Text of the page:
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Anti-Semitic graffiti found in Manchester Twp.

Written by Ted Czech/The York Daily Record | Oct 4, 2017 11:29 AM
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The words "Jewish Whores" was found September written on a walkway in Manchester Township, according to resident Amy Milsten. (Photo: Amy Milsten)

Manchester Township resident Amy Milsten said she and her 10-year-old daughter found the words "Jewish Whores" written on a walkway.

(Undated) -- The words "Jewish Whores," spray-painted in white on a small bridge near her Manchester Township neighborhood, halted Amy Milsten in her tracks.

"I kind of stopped in disbelief," Milsten said. "I couldn't believe it ... It was kind of a shocking thing to find in our neighborhood."

Milsten, 47, said she was walking with her daughter, Rachel, 10, and their dog between 6 and 6:30 p.m. when they came upon the anti-Semitic graffiti on Sept. 23. The bridge allows access over a creek and connects the neighborhoods of New Brittany and New Brittany II, she said.

"It's kind of just ironic that I saw it, because we are the only Jewish family in the entire development, as far as I know," she said.

Milsten said despite that, along with the fact that she passes by the area quite often while running or walking her dog, she does not feel the message was directed toward her or her family.

"I don't think that it was for us," she said. "I believe it was just coincidence."

Rachel Milsten, who has keen observation skills, found some ripped-up pieces of paper nearby, in which the words "school rules" were written. Milsten suspects whoever wrote the slur may have been angry at something that may have happened at their respective school.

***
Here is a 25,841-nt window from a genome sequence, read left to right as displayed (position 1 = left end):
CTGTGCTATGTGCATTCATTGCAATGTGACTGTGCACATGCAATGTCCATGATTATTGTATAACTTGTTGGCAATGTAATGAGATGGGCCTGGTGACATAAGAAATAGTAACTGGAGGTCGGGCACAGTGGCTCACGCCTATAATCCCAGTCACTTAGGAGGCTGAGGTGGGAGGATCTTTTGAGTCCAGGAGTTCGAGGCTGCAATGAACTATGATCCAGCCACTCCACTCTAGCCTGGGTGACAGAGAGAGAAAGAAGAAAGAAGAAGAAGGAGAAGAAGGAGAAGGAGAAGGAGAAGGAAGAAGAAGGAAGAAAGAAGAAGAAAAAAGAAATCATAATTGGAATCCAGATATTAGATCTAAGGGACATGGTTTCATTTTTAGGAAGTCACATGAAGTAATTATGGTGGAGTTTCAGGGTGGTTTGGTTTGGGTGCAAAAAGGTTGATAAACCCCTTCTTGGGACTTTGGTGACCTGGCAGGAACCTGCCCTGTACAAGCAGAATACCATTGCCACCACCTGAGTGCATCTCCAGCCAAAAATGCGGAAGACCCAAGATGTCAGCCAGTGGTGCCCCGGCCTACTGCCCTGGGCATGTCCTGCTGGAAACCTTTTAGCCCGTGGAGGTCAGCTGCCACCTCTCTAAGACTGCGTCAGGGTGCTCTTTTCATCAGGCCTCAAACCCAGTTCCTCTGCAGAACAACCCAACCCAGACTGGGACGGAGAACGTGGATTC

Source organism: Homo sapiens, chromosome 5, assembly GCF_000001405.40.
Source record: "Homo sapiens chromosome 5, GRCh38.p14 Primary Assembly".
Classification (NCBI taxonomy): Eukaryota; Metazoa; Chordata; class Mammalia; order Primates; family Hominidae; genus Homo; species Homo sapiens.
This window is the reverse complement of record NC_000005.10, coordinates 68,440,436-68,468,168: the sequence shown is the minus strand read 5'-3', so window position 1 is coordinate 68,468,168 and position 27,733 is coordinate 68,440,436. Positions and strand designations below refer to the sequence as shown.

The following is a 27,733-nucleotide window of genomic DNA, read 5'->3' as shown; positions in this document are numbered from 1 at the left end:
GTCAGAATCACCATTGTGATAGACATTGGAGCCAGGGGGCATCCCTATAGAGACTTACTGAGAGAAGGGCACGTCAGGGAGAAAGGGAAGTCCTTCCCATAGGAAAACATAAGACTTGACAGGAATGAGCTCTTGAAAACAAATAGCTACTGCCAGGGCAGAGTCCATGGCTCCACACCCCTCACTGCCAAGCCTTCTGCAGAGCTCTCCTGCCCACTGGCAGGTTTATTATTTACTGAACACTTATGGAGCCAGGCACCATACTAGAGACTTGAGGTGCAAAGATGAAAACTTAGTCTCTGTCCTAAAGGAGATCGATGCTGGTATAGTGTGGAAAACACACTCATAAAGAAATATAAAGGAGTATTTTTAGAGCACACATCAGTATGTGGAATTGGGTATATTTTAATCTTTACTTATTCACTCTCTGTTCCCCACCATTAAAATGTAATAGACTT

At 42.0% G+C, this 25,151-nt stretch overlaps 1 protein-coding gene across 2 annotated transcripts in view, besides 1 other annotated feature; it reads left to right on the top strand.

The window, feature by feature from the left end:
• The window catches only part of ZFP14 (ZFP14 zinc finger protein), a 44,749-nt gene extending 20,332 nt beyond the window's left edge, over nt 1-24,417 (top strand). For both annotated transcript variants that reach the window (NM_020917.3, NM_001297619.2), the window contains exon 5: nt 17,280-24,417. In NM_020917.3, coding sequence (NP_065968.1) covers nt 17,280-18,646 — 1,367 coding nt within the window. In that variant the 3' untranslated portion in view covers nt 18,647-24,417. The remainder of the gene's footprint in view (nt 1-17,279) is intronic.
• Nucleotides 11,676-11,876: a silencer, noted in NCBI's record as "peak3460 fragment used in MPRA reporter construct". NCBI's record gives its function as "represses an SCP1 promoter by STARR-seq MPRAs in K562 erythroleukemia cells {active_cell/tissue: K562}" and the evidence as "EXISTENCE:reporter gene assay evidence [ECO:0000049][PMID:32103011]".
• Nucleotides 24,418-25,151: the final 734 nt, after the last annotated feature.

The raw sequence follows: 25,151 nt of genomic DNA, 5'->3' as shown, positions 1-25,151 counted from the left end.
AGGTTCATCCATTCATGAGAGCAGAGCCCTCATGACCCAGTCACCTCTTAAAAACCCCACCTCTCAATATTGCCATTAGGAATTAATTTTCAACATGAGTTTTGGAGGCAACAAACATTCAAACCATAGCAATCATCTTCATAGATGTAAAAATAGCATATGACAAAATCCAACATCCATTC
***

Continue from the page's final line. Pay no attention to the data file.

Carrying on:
After finding the slur, Milsten and her daughter reported it to the homeowner association president, and spoke with Northern York County Regional Police on Sept. 25, providing an officer with photos.

Daughter's response

Milsten said Rachel was stunned at the slur, asking, "Why do people do this?" and remained upset for the rest of the day.

Still, at 10 years old, Rachel is cognizant of the ugliness that can arise in the world, Milsten said. 

"She's aware of things going on in the world, she's aware of the bigotry, anti-Semitism and racism that exists," Milsten said.

Milsten said that since news of the slurs came out, some on Facebook have responded with comments such as, "They're just words," she said.

However, Milsten contends that words can be a gateway to hate crimes and other example of divisiveness, especially to young, impressionable minds.

"We need to teach our children that we are all equal and that there is never a reason for hatred," she said. "People need to know it's not OK; it's never OK."

Interfaith council responds

Chad Smyser, member of the Interfaith Justice Council of York County, sent a letter, "Let us see what faith can do," to the York Daily Record in response to the anti-Semitic incident.

The letter affirms the council's obligation to rise up against acts of hatred and bias, by responding with truth and love.

"We, the members of the Interfaith Justice Council, are in solidarity with the family in Manchester Township that recently discovered anti-Semitic graffiti in their neighborhood," the letter reads in part. "We recognize that injustice anywhere is a threat to justice everywhere. And as Dr. King taught, we embrace the network of mutuality that ties us all together. But this work is too great for us alone."

"We call on every person of conscience in York County to stand against hatred and bias wherever they may see it. Our council was formed in response to the horrible bomb threat made against the York Jewish Community Center in February, but sadly we know that there are so many more wounds to heal."

Read the entire letter here.


This story is part of a partnership between WITF and York Daily Record. 

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